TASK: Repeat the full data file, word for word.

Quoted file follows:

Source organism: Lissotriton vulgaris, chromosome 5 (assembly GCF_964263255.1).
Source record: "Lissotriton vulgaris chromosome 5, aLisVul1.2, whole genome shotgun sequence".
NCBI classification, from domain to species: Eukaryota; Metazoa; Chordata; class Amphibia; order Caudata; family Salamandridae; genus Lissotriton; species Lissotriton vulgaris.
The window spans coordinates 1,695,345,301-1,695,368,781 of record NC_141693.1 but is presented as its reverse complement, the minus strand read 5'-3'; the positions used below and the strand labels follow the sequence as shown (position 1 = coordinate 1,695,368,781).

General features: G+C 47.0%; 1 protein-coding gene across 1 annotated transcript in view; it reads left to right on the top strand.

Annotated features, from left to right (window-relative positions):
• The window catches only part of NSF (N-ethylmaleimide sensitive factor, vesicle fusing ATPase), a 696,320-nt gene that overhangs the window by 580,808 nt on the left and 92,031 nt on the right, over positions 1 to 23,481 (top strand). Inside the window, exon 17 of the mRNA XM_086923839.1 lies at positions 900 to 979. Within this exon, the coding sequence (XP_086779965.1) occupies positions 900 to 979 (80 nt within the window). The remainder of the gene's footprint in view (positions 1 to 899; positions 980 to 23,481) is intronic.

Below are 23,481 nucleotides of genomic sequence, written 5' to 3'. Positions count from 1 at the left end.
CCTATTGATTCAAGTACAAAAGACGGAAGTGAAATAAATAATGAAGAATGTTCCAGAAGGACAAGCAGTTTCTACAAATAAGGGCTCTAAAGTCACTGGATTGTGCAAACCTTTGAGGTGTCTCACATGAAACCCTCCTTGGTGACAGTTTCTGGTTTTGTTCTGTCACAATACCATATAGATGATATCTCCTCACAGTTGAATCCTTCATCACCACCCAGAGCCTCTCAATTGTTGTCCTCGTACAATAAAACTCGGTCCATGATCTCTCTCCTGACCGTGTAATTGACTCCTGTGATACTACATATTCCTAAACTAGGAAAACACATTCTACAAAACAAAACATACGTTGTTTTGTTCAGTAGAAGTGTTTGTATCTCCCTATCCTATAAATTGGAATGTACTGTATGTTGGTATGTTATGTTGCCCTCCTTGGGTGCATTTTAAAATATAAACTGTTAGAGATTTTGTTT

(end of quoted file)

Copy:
Source organism: Lissotriton vulgaris, chromosome 5 (assembly GCF_964263255.1).
Source record: "Lissotriton vulgaris chromosome 5, aLisVul1.2, whole genome shotgun sequence".
NCBI classification, from domain to species: Eukaryota; Metazoa; Chordata; class Amphibia; order Caudata; family Salamandridae; genus Lissotriton; species Lissotriton vulgaris.
The window spans coordinates 1,695,345,301-1,695,368,781 of record NC_141693.1 but is presented as its reverse complement, the minus strand read 5'-3'; the positions used below and the strand labels follow the sequence as shown (position 1 = coordinate 1,695,368,781).

General features: G+C 47.0%; 1 protein-coding gene across 1 annotated transcript in view; it reads left to right on the top strand.

Annotated features, from left to right (window-relative positions):
• The window catches only part of NSF (N-ethylmaleimide sensitive factor, vesicle fusing ATPase), a 696,320-nt gene that overhangs the window by 580,808 nt on the left and 92,031 nt on the right, over positions 1 to 23,481 (top strand). Inside the window, exon 17 of the mRNA XM_086923839.1 lies at positions 900 to 979. Within this exon, the coding sequence (XP_086779965.1) occupies positions 900 to 979 (80 nt within the window). The remainder of the gene's footprint in view (positions 1 to 899; positions 980 to 23,481) is intronic.

Below are 23,481 nucleotides of genomic sequence, written 5' to 3'. Positions count from 1 at the left end.
CCTATTGATTCAAGTACAAAAGACGGAAGTGAAATAAATAATGAAGAATGTTCCAGAAGGACAAGCAGTTTCTACAAATAAGGGCTCTAAAGTCACTGGATTGTGCAAACCTTTGAGGTGTCTCACATGAAACCCTCCTTGGTGACAGTTTCTGGTTTTGTTCTGTCACAATACCATATAGATGATATCTCCTCACAGTTGAATCCTTCATCACCACCCAGAGCCTCTCAATTGTTGTCCTCGTACAATAAAACTCGGTCCATGATCTCTCTCCTGACCGTGTAATTGACTCCTGTGATACTACATATTCCTAAACTAGGAAAACACATTCTACAAAACAAAACATACGTTGTTTTGTTCAGTAGAAGTGTTTGTATCTCCCTATCCTATAAATTGGAATGTACTGTATGTTGGTATGTTATGTTGCCCTCCTTGGGTGCATTTTAAAATATAAACTGTTAGAGATTTTGTTT